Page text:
Premier Miton Macro Thematic Multi Asset Team
Our process combines macro views against long term thematic exposures. Our major macro view, as we have discussed extensively over recent weeks, is the reflationary environment. This week we give our take on what we believe to be the most attractive long term thematic exposures for the coming years.
We think the future is one where the era of US dominance and globalisation will be coming to an end, allowing for a more multi-polar world to emerge. This has been becoming clear for some years now, with China asserting greater influence on global affairs and it is brought to the fore by the current Ukraine conflict. While deglobalisation clearly supports our macro reflationary view, it also impacts some of our long-term themes in a positive manner.
Three, in particular are set to benefit. Firstly, nations will need to be less reliant on outsourcing for manufactured goods. This will clearly benefit the robotics theme as manufacturing is brought closer to end markets in order to become less reliant on outsourcing. While potentially more expensive in the near-term, domestic manufacturing has many advantages going forward, over and above the reliability issue. Firstly, companies are better able to control their intellectual property. Secondly, they can be much more flexible in the production phase, with much faster turnarounds. Finally, they become much less reliant on lengthy shipping routes, which have environmental issues going forward.
In addition to the obvious robotics and industrial automation areas, we believe that semiconductors could be a major beneficiary of this trend. However, the vast majority of semiconductors are produced in Asia, with the West having limited production. There is an emerging trend for companies to build semiconductor supply in developed markets.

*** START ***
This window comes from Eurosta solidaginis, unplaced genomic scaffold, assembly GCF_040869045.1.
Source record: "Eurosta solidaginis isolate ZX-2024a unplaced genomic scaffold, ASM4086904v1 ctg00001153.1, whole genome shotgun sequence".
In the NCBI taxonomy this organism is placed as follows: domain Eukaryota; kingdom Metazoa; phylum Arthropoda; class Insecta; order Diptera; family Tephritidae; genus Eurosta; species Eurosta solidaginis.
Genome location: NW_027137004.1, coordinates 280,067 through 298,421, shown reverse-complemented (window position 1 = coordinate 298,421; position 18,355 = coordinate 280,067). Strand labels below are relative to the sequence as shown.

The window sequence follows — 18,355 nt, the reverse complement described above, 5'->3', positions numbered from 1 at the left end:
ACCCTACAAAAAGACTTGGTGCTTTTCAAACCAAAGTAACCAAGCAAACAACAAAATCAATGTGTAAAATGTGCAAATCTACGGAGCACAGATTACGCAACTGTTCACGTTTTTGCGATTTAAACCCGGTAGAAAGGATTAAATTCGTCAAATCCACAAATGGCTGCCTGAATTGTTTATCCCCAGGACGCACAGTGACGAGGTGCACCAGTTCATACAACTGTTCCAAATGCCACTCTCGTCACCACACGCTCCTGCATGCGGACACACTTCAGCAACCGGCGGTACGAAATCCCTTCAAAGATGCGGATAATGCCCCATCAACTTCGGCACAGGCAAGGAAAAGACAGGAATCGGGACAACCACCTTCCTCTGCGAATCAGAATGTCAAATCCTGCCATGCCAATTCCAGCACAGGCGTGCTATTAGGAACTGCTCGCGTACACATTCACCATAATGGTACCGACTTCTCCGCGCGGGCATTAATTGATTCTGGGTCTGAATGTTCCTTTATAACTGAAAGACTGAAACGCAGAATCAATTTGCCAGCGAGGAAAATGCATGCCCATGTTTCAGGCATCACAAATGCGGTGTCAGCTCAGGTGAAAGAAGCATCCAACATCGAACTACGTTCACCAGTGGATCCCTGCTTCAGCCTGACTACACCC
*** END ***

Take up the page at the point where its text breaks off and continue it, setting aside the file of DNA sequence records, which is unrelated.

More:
Reliance on Russian energy has provided a further incentive to build domestic energy resources, both in fossil fuels and in renewables. Clearly, there are arguments that favour (and oppose), both. Either way, domestic energy investment is going to become more and more important going forward. We expect to continue to have exposure to both, but the renewables theme, having been out of favour for a year or so, will likely come back into focus.
A final timely theme is our agriculture theme which had been out of favour for many years until recently. The combination of rising oil prices, leading to rising food prices has led to interest in the whole agricultural field. The prospect of fertiliser shortages, given the importance of Russia and Ukraine in the global fertiliser market, is leading to the prospect of food shortages. The sanctioning of Russia will potentially lead to Russia restricting grain exports to the West, thus exacerbating the situation. All this leads to the need for greater food independence. We think that companies in agricultural supply look attractive going forward.
These three themes look to be particularly timely in the current environment, alongside our principle macro position of the reflationary environment. Alongside this we still have a sizeable exposure to other long term themes, such as the digital economy and ageing population themes, to give diversity in portfolio construction.